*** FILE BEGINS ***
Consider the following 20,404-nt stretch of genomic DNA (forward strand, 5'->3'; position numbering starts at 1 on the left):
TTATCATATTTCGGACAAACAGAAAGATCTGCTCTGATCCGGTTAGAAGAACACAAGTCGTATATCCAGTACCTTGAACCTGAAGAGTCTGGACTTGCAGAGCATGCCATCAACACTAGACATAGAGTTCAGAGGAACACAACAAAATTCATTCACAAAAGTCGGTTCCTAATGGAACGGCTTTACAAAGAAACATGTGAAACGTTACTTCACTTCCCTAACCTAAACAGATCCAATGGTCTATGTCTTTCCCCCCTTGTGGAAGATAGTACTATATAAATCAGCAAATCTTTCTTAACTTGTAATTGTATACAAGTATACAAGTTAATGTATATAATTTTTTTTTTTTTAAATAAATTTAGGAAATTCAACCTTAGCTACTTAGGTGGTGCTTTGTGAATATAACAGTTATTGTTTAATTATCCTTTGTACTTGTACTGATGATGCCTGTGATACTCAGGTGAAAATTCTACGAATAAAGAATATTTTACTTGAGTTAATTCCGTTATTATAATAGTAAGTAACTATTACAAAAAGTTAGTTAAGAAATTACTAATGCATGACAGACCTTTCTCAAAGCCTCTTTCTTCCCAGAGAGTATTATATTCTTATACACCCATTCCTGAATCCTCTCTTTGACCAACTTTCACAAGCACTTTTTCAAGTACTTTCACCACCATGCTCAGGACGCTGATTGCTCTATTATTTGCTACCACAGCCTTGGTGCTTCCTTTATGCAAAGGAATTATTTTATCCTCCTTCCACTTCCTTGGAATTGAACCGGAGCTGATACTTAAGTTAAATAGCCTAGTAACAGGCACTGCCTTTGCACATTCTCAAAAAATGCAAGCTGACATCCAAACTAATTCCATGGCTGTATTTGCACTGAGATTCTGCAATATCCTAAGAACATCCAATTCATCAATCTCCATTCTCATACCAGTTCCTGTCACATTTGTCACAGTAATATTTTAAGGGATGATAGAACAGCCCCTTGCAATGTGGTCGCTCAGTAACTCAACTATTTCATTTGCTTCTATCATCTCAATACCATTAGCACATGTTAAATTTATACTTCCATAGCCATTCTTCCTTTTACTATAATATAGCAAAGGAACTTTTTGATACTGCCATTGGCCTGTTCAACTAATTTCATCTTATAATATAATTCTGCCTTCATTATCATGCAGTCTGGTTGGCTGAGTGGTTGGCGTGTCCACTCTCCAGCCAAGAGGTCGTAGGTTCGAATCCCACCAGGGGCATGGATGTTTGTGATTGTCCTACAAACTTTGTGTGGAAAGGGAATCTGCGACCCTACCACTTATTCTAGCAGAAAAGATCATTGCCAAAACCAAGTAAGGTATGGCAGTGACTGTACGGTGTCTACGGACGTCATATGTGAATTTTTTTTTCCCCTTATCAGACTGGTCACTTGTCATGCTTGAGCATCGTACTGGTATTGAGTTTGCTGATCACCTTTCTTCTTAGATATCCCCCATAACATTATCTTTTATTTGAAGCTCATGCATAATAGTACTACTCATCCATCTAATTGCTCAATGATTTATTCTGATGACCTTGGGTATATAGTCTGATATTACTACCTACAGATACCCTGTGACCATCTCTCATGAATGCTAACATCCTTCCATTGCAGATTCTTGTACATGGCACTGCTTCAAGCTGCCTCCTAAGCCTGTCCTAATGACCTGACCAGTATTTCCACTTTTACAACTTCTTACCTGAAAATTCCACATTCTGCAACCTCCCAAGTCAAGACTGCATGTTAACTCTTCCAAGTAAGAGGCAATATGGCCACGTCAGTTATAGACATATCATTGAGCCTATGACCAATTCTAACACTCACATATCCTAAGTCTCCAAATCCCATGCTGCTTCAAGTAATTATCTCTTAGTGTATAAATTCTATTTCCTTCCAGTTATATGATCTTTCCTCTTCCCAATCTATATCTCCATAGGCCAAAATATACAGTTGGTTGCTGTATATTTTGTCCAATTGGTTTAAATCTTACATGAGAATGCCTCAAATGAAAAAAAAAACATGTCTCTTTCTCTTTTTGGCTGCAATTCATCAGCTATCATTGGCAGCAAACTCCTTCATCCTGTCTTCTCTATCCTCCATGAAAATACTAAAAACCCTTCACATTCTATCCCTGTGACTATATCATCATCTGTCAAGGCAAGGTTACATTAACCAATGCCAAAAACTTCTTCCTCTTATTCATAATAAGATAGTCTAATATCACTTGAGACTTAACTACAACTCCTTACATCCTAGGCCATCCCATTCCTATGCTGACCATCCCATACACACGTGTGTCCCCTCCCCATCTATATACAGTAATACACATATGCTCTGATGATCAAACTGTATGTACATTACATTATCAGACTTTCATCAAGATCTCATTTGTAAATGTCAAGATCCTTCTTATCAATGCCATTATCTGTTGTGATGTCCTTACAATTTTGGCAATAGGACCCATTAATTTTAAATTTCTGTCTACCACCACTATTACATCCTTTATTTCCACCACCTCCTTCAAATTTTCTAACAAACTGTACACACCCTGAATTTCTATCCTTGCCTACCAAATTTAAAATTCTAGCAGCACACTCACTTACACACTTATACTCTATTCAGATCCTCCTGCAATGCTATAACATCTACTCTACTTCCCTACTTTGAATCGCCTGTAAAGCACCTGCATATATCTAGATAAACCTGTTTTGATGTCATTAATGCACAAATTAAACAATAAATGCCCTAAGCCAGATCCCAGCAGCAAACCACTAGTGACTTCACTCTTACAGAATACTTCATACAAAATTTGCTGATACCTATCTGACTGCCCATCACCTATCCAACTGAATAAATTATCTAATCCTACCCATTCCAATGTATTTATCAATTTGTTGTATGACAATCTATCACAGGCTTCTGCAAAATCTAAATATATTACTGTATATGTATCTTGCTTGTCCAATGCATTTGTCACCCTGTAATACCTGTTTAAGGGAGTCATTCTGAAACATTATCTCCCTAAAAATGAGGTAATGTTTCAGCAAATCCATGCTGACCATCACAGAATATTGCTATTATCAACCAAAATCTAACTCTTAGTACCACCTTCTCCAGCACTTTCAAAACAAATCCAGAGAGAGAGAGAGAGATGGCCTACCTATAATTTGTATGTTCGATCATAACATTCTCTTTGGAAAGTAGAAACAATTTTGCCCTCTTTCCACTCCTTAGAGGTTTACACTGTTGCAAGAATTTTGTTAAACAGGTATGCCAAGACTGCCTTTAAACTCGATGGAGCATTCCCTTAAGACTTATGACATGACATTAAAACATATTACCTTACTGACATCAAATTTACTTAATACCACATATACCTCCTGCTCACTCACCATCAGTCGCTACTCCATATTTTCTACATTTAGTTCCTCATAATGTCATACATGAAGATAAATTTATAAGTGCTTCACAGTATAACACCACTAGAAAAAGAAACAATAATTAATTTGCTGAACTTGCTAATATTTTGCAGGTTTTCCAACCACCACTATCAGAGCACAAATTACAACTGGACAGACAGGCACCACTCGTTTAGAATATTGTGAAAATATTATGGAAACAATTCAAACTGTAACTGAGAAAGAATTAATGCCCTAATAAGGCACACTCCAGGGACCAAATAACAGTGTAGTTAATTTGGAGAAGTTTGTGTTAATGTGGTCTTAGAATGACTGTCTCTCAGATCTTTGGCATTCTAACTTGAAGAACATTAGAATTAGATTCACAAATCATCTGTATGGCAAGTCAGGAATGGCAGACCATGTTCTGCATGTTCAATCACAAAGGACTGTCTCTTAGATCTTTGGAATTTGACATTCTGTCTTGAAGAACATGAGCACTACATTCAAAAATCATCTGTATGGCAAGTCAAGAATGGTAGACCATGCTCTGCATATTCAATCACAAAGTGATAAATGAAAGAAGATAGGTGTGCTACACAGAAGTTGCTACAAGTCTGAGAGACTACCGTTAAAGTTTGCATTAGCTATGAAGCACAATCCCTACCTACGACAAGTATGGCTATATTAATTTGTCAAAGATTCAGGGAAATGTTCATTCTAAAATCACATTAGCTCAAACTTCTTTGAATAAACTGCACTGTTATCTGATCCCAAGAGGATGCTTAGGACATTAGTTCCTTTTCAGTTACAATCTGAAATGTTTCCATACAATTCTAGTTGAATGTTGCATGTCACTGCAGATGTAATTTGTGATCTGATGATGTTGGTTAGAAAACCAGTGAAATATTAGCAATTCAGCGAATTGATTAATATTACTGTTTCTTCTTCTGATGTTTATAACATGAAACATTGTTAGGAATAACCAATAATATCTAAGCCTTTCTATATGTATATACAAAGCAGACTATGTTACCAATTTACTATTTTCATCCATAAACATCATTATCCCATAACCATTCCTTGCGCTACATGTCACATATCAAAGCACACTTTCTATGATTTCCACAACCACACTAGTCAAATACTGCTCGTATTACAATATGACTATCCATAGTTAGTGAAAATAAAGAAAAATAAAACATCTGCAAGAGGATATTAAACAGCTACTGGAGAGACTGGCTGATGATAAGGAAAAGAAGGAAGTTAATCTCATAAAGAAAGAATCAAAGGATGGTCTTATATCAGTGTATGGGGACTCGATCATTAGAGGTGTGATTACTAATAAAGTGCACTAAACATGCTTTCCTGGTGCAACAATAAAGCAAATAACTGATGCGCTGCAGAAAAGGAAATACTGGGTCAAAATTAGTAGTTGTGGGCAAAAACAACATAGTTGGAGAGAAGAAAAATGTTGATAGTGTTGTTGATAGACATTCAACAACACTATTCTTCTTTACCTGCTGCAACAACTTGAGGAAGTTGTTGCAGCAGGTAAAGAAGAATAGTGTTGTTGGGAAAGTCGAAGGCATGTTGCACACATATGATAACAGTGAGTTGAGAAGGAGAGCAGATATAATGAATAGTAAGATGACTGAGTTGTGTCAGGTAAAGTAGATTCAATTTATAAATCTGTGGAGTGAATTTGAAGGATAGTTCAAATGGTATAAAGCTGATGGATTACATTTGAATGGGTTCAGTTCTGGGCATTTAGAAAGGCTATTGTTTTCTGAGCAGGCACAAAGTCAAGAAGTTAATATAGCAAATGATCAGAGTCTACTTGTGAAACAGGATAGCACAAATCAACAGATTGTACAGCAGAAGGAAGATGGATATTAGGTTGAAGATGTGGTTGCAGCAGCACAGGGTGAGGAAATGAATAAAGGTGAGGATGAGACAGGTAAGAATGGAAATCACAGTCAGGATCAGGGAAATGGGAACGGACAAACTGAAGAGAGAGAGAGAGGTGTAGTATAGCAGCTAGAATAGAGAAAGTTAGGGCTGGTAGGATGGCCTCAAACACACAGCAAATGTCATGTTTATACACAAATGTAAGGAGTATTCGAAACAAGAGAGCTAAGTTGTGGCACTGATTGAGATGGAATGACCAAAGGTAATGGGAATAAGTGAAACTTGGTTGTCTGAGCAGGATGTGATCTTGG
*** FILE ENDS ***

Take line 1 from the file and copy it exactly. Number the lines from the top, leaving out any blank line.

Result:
Consider the following 20,404-nt stretch of genomic DNA (forward strand, 5'->3'; position numbering starts at 1 on the left):